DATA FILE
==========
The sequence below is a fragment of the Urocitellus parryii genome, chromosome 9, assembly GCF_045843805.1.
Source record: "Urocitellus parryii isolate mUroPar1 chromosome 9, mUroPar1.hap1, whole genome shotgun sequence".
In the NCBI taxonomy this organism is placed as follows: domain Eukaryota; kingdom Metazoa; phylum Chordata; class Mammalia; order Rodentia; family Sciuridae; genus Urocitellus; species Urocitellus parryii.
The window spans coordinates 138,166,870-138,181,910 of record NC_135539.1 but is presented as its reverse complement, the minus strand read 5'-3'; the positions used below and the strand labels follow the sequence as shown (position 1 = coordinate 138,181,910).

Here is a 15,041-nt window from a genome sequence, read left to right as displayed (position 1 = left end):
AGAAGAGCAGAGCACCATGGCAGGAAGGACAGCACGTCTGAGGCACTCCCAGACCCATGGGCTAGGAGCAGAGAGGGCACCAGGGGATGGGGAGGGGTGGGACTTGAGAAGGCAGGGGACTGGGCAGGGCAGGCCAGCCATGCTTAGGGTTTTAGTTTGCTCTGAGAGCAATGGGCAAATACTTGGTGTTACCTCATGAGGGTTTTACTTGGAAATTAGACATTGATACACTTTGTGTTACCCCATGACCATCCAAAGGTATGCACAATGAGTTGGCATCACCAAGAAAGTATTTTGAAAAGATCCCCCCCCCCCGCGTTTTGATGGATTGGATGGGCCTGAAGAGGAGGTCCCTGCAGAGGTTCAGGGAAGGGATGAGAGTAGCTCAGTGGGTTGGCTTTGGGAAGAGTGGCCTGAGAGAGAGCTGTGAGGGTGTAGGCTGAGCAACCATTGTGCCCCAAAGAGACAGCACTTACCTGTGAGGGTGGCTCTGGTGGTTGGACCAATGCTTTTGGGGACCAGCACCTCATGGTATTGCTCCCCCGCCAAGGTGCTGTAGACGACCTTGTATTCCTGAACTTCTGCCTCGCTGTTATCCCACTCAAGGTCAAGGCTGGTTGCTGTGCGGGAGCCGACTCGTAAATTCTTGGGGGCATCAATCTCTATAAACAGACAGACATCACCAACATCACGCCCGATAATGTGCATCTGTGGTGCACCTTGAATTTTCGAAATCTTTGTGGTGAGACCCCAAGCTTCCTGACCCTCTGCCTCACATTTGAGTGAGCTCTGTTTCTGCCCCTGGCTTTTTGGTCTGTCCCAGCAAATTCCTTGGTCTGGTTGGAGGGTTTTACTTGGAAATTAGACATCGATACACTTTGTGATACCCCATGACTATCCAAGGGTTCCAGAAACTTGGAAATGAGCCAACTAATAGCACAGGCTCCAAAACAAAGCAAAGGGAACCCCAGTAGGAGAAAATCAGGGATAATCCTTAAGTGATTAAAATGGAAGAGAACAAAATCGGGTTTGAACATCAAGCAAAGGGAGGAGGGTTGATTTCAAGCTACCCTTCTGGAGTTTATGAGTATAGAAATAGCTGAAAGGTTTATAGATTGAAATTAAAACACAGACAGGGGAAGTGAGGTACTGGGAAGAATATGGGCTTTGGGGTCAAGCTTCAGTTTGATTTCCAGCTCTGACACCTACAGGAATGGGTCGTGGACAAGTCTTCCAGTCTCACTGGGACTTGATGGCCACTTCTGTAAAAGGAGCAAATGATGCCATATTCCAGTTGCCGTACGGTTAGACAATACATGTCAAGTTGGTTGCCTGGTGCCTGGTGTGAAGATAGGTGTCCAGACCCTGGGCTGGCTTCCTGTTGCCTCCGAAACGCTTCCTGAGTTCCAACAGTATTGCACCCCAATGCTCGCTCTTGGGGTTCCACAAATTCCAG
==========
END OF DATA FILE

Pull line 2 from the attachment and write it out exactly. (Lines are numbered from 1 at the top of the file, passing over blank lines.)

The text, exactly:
Source record: "Urocitellus parryii isolate mUroPar1 chromosome 9, mUroPar1.hap1, whole genome shotgun sequence".